Everyone knows the old adage, “if it ain’t broke, don’t fix it.” When it comes to healthcare, many people also have the attitude “if it’s too broke, don’t fix it.” It is incredibly easy to look around at all of the systemic problems, structural failures, social factors, questionable incentivisation systems, loopholes, behavioral challenges, etc., toss your hands up, and give in to the idea that there is just too much broken to actually engage.
With my personal experience in the healthcare system and coming from a medical device manufacturing company, I was heavily influenced by this attitude of being a small, small screw in a huge, slogging machine that is healthcare. I began to value pragmatism and a known path to success more than the prospect of being creative, trying something, and maybe failing but maybe succeeding.
After speaking with hundreds of entrepreneurs and C-level executives, attending many tech and health conferences, and touring all types of healthcare facilities across the world, I feel empowered. In all of this exposure and these hands on experiences, there are literally thousands of healthcare companies that we could have created. Amongst our team, every interaction about a healthcare problem quickly turned from complaining to a tsunami of potential solutions.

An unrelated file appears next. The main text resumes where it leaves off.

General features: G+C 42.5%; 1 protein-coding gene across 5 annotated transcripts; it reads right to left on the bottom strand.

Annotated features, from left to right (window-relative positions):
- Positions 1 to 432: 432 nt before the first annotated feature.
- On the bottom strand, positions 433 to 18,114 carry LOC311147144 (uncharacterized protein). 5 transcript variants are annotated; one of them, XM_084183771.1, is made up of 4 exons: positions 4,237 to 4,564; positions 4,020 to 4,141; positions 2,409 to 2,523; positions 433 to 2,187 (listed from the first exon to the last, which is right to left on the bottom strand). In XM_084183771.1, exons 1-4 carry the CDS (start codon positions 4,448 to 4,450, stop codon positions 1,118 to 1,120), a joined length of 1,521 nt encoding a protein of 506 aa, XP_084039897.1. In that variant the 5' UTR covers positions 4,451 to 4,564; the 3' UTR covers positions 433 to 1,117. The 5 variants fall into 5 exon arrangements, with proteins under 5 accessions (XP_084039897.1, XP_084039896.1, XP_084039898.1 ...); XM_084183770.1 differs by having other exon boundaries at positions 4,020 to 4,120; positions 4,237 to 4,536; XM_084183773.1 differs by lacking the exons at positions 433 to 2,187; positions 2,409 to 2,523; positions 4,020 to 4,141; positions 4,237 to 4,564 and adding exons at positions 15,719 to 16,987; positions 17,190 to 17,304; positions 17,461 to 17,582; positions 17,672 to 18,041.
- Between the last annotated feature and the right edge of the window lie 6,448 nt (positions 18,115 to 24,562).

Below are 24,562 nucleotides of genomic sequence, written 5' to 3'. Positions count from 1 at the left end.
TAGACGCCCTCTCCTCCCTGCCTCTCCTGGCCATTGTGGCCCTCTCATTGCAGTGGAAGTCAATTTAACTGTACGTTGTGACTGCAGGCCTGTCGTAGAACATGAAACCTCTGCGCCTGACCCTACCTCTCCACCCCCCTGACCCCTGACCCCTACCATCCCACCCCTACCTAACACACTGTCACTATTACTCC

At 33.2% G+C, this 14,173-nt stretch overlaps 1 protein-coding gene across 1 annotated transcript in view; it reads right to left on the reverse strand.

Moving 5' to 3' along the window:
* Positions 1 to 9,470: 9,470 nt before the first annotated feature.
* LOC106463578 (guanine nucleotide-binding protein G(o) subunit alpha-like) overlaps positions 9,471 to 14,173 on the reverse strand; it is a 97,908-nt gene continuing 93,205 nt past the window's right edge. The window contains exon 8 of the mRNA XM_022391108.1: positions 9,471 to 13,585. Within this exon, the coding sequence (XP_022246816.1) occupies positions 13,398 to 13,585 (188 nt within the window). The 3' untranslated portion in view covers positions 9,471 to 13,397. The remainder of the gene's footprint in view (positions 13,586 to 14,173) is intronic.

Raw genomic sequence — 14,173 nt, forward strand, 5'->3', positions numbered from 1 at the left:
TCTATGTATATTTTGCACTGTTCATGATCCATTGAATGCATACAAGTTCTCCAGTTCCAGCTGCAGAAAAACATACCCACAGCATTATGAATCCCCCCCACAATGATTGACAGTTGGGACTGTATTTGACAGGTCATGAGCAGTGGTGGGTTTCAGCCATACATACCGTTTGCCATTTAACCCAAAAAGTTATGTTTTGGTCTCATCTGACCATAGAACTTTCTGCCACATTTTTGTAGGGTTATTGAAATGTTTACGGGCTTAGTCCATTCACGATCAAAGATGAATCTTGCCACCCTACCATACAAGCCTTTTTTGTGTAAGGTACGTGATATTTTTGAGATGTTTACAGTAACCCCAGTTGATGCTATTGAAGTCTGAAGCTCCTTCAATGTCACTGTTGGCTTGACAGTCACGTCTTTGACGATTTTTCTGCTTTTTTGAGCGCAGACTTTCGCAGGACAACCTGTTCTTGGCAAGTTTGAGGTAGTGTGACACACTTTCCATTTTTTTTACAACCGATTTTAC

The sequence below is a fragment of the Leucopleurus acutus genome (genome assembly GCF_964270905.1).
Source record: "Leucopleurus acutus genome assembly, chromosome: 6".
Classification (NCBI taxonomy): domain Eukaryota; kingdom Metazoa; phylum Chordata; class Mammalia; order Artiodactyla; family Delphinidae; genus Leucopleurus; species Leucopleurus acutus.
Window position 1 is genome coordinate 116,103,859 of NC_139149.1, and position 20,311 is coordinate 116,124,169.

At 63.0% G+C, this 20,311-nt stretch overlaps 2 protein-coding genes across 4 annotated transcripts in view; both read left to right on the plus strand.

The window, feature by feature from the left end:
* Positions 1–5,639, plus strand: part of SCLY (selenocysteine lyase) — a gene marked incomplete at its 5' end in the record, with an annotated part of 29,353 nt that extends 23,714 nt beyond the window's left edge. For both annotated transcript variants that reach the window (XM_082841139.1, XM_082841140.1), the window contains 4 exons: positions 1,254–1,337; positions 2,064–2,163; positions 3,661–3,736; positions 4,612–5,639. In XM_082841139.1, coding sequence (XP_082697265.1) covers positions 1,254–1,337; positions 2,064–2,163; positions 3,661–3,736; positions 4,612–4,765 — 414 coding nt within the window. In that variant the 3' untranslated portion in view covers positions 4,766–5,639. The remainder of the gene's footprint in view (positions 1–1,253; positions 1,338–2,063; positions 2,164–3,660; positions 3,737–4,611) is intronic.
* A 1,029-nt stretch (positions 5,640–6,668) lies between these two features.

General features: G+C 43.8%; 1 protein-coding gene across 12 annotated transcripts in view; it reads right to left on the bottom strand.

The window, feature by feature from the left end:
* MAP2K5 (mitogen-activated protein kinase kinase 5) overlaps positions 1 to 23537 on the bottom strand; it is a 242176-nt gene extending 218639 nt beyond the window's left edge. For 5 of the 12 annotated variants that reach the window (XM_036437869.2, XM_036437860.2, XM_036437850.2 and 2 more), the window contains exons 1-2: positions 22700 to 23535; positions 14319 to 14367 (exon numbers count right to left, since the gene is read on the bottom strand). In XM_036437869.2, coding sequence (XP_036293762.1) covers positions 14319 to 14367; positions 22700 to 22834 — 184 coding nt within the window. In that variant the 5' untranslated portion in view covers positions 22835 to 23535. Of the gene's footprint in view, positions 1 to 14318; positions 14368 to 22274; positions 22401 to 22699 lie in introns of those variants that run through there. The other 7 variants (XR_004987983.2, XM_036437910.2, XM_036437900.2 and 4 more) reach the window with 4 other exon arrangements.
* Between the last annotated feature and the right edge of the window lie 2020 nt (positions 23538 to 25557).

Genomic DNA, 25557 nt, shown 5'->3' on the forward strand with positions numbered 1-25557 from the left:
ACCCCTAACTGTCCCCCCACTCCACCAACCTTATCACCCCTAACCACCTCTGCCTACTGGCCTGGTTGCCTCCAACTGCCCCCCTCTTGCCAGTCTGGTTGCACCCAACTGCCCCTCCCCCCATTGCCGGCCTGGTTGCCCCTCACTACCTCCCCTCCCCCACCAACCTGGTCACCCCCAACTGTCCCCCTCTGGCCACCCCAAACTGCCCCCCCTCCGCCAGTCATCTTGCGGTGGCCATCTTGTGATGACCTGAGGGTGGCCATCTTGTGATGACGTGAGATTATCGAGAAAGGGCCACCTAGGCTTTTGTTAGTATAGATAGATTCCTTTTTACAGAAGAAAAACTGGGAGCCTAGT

This fellowship cannot be boiled down. I am grateful for the unprecedented access to the healthcare system and the chance of learning by doing. Even with all of the brilliant people we have met along the way, I am most thankful for my team and all of the support, learnings, hardwork, and creativity they provided.
Kapil told us the fictitious story about a man walking down the ocean shore at the lowest of tides. There were thousands of beached starfish who didn’t get swept out to sea with the changing tide. The man was picking up the starfish, one by one, and tossing them back into the ocean. Another man came up to him and said, “there are thousands of beached starfish. What are you doing? What difference does it make?” The first man picked up a starfish, tossed it into the ocean and said “it made a difference to that one.” That is the only way to improve healthcare and that is why I cannot wait to try.